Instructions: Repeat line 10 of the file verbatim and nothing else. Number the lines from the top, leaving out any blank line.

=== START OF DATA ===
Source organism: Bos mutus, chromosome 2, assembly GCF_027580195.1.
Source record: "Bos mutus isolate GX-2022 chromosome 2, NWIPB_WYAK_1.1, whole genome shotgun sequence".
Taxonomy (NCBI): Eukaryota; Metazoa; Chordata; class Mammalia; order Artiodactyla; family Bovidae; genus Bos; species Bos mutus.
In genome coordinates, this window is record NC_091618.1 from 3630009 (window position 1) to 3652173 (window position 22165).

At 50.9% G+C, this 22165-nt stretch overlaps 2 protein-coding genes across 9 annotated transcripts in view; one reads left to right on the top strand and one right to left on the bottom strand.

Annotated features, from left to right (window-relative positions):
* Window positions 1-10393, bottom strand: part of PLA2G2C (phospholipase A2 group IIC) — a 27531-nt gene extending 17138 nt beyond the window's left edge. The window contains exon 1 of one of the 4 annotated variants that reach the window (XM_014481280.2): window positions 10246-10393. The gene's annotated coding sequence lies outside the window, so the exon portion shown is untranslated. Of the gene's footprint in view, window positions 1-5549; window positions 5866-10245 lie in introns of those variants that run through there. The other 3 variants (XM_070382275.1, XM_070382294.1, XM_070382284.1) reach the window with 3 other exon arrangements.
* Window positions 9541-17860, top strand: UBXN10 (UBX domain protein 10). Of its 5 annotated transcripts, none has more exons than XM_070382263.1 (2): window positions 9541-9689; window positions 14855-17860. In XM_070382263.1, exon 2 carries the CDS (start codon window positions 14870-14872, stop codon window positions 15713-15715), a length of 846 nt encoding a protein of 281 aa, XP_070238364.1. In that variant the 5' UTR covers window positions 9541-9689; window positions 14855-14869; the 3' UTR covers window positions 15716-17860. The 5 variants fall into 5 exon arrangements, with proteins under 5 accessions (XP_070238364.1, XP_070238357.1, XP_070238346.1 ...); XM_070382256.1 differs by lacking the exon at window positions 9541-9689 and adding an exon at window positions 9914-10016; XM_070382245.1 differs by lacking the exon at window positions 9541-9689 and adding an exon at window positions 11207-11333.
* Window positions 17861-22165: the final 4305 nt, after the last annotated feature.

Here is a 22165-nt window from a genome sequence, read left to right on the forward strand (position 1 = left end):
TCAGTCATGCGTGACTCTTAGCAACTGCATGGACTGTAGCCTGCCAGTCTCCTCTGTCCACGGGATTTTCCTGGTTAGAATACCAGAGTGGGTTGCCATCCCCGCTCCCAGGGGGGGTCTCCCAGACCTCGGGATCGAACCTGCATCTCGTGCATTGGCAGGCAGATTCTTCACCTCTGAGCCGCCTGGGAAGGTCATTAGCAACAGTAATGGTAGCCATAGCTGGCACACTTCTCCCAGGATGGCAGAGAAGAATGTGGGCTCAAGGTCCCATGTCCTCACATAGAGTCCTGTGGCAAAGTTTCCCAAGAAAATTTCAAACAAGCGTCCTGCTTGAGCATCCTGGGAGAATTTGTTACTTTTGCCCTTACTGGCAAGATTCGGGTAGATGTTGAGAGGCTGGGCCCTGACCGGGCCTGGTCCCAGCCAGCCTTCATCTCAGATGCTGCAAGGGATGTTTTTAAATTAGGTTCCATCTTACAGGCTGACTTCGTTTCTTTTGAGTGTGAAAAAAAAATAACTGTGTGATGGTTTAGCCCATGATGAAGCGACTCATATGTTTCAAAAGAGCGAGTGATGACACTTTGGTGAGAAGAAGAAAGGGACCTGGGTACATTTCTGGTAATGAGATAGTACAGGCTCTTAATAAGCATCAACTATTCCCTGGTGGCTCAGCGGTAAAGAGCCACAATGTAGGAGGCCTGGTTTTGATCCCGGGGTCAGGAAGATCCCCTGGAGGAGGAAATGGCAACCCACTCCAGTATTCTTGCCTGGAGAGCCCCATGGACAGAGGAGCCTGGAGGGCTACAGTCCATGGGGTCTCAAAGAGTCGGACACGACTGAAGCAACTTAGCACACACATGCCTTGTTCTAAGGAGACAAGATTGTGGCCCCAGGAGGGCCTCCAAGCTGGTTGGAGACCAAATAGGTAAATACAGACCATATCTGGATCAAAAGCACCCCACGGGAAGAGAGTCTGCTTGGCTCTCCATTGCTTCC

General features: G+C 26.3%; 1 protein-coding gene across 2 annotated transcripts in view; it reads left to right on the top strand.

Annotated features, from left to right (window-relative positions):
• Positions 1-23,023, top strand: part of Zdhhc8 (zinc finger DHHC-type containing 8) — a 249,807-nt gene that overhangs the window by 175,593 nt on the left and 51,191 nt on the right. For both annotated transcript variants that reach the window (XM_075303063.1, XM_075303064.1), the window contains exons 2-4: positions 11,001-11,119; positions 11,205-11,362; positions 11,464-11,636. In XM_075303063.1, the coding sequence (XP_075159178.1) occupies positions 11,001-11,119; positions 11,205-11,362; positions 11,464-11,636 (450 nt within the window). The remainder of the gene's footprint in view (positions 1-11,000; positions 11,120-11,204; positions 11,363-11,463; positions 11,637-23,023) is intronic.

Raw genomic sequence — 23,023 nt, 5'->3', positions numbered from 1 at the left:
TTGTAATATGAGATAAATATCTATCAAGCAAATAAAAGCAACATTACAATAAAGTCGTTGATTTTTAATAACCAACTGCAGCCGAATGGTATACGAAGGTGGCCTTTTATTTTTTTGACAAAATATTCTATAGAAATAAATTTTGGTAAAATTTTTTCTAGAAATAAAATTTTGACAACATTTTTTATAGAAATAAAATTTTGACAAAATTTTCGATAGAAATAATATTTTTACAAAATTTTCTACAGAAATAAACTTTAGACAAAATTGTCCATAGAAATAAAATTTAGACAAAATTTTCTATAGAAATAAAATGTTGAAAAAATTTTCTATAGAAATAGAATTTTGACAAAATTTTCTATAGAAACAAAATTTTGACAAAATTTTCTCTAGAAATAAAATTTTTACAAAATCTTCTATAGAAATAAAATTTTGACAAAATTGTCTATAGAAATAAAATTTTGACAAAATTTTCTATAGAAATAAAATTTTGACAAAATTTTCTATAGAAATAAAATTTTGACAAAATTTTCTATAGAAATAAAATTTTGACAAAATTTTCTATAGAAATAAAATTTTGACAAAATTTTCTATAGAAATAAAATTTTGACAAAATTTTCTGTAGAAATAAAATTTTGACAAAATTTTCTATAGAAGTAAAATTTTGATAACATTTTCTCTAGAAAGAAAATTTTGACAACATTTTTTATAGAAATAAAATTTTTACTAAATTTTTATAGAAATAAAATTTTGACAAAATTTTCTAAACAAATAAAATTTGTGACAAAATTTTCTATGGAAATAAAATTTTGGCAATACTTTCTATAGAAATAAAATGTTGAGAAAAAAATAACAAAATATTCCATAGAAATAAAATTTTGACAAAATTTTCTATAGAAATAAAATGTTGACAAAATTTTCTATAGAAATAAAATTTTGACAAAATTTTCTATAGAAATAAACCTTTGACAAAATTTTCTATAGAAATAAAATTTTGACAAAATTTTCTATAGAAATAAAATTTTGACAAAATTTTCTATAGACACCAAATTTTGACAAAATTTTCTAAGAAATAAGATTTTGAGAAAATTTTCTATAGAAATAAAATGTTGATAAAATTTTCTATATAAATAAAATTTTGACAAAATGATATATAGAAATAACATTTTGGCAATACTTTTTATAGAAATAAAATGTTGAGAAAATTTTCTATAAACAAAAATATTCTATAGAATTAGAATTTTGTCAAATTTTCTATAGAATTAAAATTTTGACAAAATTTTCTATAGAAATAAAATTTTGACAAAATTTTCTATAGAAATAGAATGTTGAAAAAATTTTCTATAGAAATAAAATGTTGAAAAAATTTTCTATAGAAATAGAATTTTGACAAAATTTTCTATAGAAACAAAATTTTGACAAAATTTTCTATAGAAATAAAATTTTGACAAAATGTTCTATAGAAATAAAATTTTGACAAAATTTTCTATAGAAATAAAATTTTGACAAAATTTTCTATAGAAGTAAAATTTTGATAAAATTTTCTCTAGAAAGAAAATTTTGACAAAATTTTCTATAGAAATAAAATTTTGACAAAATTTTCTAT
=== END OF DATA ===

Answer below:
Here is a 22165-nt window from a genome sequence, read left to right on the forward strand (position 1 = left end):